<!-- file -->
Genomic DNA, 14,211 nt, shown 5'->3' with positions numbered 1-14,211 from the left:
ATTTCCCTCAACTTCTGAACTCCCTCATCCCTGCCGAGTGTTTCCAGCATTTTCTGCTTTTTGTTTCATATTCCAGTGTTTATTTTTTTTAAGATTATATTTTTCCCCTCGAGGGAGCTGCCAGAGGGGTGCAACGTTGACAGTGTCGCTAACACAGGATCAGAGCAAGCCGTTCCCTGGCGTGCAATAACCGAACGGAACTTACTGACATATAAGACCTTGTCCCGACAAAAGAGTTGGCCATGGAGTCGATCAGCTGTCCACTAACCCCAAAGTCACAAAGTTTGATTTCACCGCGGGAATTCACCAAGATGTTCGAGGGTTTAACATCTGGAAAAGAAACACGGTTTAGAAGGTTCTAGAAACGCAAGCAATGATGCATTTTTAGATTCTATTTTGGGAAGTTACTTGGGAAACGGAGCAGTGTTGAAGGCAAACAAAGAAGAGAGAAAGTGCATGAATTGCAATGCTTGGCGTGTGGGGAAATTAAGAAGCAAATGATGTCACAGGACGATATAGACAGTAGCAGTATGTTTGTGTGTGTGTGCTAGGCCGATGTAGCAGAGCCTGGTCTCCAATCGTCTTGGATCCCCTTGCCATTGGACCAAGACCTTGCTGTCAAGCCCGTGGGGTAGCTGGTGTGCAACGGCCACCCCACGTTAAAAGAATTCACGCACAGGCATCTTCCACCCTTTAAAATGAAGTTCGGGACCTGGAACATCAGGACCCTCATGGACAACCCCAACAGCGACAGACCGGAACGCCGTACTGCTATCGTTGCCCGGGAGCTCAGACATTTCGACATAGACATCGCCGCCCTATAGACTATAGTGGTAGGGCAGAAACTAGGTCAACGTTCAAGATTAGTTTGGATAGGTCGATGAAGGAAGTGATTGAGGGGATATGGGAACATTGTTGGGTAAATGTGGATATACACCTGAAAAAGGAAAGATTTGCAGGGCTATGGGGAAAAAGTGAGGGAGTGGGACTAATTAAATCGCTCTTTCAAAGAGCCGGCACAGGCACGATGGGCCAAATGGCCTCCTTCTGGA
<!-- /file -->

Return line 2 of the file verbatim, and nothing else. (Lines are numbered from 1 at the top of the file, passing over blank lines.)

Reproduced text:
ATTTCCCTCAACTTCTGAACTCCCTCATCCCTGCCGAGTGTTTCCAGCATTTTCTGCTTTTTGTTTCATATTCCAGTGTTTATTTTTTTTAAGATTATATTTTTCCCCTCGAGGGAGCTGCCAGAGGGGTGCAACGTTGACAGTGTCGCTAACACAGGATCAGAGCAAGCCGTTCCCTGGCGTGCAATAACCGAACGGAACTTACTGACATATAAGACCTTGTCCCGACAAAAGAGTTGGCCATGGAGTCGATCAGCTGTCCACTAACCCCAAAGTCACAAAGTTTGATTTCACCGCGGGAATTCACCAAGATGTTCGAGGGTTTAACATCTGGAAAAGAAACACGGTTTAGAAGGTTCTAGAAACGCAAGCAATGATGCATTTTTAGATTCTATTTTGGGAAGTTACTTGGGAAACGGAGCAGTGTTGAAGGCAAACAAAGAAGAGAGAAAGTGCATGAATTGCAATGCTTGGCGTGTGGGGAAATTAAGAAGCAAATGATGTCACAGGACGATATAGACAGTAGCAGTATGTTTGTGTGTGTGTGCTAGGCCGATGTAGCAGAGCCTGGTCTCCAATCGTCTTGGATCCCCTTGCCATTGGACCAAGACCTTGCTGTCAAGCCCGTGGGGTAGCTGGTGTGCAACGGCCACCCCACGTTAAAAGAATTCACGCACAGGCATCTTCCACCCTTTAAAATGAAGTTCGGGACCTGGAACATCAGGACCCTCATGGACAACCCCAACAGCGACAGACCGGAACGCCGTACTGCTATCGTTGCCCGGGAGCTCAGACATTTCGACATAGACATCGCCGCCCTATAGACTATAGTGGTAGGGCAGAAACTAGGTCAACGTTCAAGATTAGTTTGGATAGGTCGATGAAGGAAGTGATTGAGGGGATATGGGAACATTGTTGGGTAAATGTGGATATACACCTGAAAAAGGAAAGATTTGCAGGGCTATGGGGAAAAAGTGAGGGAGTGGGACTAATTAAATCGCTCTTTCAAAGAGCCGGCACAGGCACGATGGGCCAAATGGCCTCCTTCTGGA